SEATTLE -- Barely a week after terrorists hijacked four commercial airplanes in a terrifying and deadly attack on the United States, the nation's already weakened aviation industry is facing a crisis that includes tens of thousands of lost jobs and billions of dollars in vanished business.
On Wednesday, the parent company of American Airlines, AMR Corp., became the latest casualty when the Fort Worth, Texas-based company said it would lay off at least 20,000 workers.
''This is not a ripple effect,'' said Rep. Jennifer Dunn, whose congressional district in the suburbs east of Seattle includes thousands of Boeing workers losing their livelihoods. ''This is a tsunami.''
The nation's airlines and the companies that supply them already were hurting from a slowing economy that had businesses cutting back on flying and tourists scaling back vacation plans.
Then came the Sept. 11 attack by terrorists using four hijacked Boeing airliners, the government's unprecedented two-day shutdown of the nation's airspace, and strict new security measures for air travel. The stock market tumbled, businesses and consumers feared recession, the president talked of war -- all of which discouraged travel.
Air carriers began cutting back routes and their work forces, and some warned they faced financial ruin. With airlines halting acceptance of scores of new planes, Boeing late Tuesday announced it was scaling back deliveries and laying off up to 30,000 workers by the end of next year.
Analysts warn the repercussions could spread to everyone from parts suppliers to travel agencies.
''It's going to reverberate through the entire system,'' said Paul Nisbet, an aviation analyst with JSA Research.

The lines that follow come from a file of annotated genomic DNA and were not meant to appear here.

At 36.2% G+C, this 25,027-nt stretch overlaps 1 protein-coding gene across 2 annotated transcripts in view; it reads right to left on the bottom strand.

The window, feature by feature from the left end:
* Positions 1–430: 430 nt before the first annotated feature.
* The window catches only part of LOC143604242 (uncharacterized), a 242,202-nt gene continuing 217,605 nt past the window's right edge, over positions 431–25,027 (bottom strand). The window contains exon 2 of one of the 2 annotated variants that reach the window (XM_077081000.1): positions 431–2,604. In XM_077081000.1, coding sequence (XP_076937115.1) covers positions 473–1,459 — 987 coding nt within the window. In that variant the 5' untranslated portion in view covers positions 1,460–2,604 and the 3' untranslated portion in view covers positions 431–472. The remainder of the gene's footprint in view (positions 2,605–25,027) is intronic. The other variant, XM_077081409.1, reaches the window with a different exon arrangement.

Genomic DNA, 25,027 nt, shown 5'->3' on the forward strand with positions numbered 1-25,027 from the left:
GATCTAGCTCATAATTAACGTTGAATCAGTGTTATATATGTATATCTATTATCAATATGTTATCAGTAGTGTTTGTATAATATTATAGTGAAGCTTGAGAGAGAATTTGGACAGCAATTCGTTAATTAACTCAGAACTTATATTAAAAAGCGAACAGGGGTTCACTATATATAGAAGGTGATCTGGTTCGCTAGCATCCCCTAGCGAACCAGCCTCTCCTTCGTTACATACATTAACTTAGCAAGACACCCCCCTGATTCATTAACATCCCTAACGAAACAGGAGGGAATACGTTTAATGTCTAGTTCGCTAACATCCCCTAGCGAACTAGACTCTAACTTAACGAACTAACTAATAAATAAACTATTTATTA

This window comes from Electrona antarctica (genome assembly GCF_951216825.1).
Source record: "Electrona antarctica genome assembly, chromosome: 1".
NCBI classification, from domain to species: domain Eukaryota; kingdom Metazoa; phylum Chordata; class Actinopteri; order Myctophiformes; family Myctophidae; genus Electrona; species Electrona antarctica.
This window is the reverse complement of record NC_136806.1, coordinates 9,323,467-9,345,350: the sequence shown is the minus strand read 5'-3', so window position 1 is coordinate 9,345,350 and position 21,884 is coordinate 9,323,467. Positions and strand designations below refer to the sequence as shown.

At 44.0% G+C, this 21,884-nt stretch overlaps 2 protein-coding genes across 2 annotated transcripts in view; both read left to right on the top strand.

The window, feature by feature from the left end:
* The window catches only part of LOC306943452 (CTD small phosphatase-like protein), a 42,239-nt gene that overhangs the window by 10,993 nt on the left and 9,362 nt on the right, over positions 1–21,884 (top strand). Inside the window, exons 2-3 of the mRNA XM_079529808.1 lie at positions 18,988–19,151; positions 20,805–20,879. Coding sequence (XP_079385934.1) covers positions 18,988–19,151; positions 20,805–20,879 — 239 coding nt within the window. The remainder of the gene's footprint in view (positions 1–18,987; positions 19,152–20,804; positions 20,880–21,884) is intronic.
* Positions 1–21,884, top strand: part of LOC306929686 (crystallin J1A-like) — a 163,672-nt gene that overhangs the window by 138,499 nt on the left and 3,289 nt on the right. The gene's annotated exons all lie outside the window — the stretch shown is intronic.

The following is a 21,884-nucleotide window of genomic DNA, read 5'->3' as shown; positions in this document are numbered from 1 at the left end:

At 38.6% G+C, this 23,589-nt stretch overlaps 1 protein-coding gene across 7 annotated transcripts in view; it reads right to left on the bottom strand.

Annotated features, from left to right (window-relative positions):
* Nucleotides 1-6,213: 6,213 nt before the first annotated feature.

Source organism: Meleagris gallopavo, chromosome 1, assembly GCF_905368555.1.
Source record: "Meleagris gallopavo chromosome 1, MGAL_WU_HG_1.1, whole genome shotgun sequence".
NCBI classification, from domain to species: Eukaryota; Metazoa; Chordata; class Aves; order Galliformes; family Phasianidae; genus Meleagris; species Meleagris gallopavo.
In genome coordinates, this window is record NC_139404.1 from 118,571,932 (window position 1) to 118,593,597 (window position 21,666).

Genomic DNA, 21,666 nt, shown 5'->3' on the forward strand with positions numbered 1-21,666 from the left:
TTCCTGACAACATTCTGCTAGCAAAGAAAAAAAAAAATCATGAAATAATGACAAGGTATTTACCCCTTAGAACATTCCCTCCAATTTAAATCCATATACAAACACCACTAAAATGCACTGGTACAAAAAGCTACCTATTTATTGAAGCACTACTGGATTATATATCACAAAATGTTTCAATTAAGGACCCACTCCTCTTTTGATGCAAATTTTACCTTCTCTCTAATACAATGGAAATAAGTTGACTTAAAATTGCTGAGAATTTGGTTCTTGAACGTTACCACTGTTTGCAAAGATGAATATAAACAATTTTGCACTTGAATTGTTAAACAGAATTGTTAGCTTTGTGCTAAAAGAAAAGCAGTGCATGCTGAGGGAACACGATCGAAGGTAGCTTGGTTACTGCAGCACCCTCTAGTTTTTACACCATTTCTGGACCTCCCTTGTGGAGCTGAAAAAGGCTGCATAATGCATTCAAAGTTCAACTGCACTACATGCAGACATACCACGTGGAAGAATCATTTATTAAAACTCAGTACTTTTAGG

''We were having a slowdown, but it was a controlled slowdown as a result of the poor economy,'' Nisbet said. ''This made it almost what you would call a panic slowdown.''
U.S. airlines already have warned they will be laying off at least 46,000 people -- a number that could grow to 100,000.
United, one of the nation's largest carriers, is expected to announce thousands of layoffs as soon as this week. United had been on pace to lose about $1 billion this year due to the economic downturn and steep labor costs; analysts now say it could lose that much in the second half of the year alone.
Many carriers, including American, Continental, Delta, Northwest and United, have also scaled back their schedules by about 20 percent.
Foreign airlines likewise are suffering, with Virgin Atlantic, Dutch carrier KLM, Air France and Germany's Lufthansa among those saying they are scaling back routes, freezing hiring or cutting jobs, and rethinking whether they can buy new aircraft.
Related industries also feel the pinch. Sabre Holdings Corp., the nation's largest hotel and airline reservation system, on Wednesday reduced earnings expectations, becoming the latest travel business to say it expects losses.
Airlines are pinning their hopes on a federal aid package and have asked for $17.5 billion in help.
The House floated a $15 billion relief plan last Friday that could include $2.5 billion in immediate grants and $12.5 billion in loans and credits.
Boeing Commercial President and Chief Executive Alan Mulally said Boeing would not be seeking federal aid but would lobby for federal aid to the airlines.
''The most important thing for us is for the airlines to stay healthy,'' he told reporters Wednesday.
Trying desperately to convey some optimism, Mulally said Boeing would go forward with plans to build the new Sonic Cruiser, an airplane that could fly at nearly the speed of sound. Announcing education grants at a public school Wednesday morning, Mulally clutched a wooden model of the fast plane and sent it on a ''test flight'' through the audience.
He also said the company has no immediate plans to reduce capacity, such as by closing its suburban Renton plant where 737s and 757s are built and moving that work to the gigantic Everett factory north of Seattle.
For now, he said, airlines are delaying -- but not yet canceling -- plans to buy new airplanes.
Boeing's 2001 deliveries, which had been expected to be 538 commercial jets, could be as low as 500, Mulally said. For 2002, deliveries are estimated as low as 400, compared with the 510 to 520 previously forecast.
''I'm hopeful that this is a one, two-year thing,'' Mulally said, comparing it to the dip in airline travel after the Gulf War.
But Mulally admitted this is an unprecedented event, and it's hard to predict the fallout.
''Nobody ever anticipated this kind of a terrorist attack,'' he said. ''This is absolutely gut-wrenching.''
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